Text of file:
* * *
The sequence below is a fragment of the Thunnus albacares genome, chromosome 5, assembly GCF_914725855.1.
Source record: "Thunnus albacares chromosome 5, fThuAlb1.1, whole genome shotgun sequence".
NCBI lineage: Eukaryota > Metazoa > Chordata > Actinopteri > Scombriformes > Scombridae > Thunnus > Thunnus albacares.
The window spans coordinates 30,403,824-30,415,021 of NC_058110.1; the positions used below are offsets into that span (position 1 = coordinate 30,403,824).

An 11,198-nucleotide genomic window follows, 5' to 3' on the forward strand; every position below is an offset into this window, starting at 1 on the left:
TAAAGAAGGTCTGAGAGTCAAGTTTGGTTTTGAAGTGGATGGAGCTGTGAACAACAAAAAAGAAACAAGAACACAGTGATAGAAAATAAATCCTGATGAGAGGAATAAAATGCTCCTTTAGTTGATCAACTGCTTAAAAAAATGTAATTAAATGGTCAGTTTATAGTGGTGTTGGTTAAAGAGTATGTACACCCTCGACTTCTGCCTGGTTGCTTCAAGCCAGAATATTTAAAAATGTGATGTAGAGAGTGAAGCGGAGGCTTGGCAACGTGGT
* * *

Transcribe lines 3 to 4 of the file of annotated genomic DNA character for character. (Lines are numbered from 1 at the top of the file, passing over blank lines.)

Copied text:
NCBI lineage: Eukaryota > Metazoa > Chordata > Actinopteri > Scombriformes > Scombridae > Thunnus > Thunnus albacares.
The window spans coordinates 30,403,824-30,415,021 of NC_058110.1; the positions used below are offsets into that span (position 1 = coordinate 30,403,824).